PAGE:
In a South Ukraine city, a business continues to function.
But nothing is normal.
A Ukraine Grain Mill
The place is a grain mill in Mykolaiv. They make flour, pasta, and cookies.
At 9:00 in the morning, they check on everyone’s safety and decide whether to open. The work window is 10-2:00 when the risk of bombing diminishes. At 2:00 almost everyone leaves.
In the factory, the machines keep going when the sirens send employees to the bunkers. They just have to be sure the silos that catch the flour are empty. Then, returning, they quickly remove the freshly milled flour in case they have to head for a shelter again.
At first they said it was scary. But now, used to the sirens, they shelter, check with friends on cell phones to see who was hit, and then when all is clear, head back to the machines.
Although their work force is smaller, they’ve hiked productivity. Sixty percent of their output goes to the military and the rest to the local population. Part is given away to neighborhood groups that feed refugees.
The factory owner reports that he has doubled wages and is paying 40 percent more for ingredients. As for transport, costs have tripled and drivers are frightened.
Although the business is not making money, the owner says they will remain. Rather than fight in the army, they were told by the government to continue production. An estimated 300,000 people now live in Mykolaiv.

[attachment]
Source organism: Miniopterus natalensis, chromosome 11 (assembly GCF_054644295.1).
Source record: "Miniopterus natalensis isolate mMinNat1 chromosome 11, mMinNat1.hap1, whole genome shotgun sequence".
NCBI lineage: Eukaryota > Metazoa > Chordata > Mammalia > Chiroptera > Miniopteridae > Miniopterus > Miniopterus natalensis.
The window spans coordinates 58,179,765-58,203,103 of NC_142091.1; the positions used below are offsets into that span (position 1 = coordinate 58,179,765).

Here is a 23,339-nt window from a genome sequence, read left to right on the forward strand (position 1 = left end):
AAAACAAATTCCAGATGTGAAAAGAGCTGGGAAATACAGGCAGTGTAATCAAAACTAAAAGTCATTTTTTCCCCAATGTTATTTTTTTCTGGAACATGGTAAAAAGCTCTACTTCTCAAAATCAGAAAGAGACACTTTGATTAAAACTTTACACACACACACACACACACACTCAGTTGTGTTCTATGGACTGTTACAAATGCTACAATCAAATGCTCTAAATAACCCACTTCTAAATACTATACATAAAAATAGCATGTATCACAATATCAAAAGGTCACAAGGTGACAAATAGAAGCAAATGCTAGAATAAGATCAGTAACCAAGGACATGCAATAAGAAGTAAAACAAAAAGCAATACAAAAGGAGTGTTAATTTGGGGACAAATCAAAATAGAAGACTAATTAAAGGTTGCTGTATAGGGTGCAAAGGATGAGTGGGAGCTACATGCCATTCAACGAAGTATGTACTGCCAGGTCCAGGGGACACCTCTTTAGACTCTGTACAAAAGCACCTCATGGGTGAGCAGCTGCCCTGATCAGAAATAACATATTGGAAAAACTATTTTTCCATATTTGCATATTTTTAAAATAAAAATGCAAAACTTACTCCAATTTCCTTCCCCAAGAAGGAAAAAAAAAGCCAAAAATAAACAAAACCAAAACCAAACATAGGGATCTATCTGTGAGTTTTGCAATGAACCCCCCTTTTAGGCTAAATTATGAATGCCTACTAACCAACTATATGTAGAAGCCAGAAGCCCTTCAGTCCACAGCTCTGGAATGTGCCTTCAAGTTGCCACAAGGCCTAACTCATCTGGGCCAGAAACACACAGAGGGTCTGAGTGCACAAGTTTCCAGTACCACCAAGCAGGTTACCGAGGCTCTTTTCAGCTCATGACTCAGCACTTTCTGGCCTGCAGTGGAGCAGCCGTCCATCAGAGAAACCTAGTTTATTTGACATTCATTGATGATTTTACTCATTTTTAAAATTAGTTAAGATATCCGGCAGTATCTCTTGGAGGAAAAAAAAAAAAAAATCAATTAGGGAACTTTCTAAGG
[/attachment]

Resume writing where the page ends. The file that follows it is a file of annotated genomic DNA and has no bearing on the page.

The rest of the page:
Our Bottom Line: Ukrainian Wheat
You can see that Mykolaiv is located in the middle of Ukraine’s wheat heartland:
Having exported approximately eight percent of the world’s wheat in 2021, Ukraine harvested a record crop that mostly fed the Middle East, Pakistan, and Chinese livestock. This year again the problem is not supply. The problem now is the Black Sea ports that Russia has blockaded. Responding, Ukraine is trying to shift to rail transport. At the same time, other producers like Argentina have upped supply.
My sources and more: Thanks to The Journal for the look at a Ukraine business that I listened to during yesterday’s walk. Then The Washington Post, the USDA, and Illinois’s farmdocdaily had the bigger picture.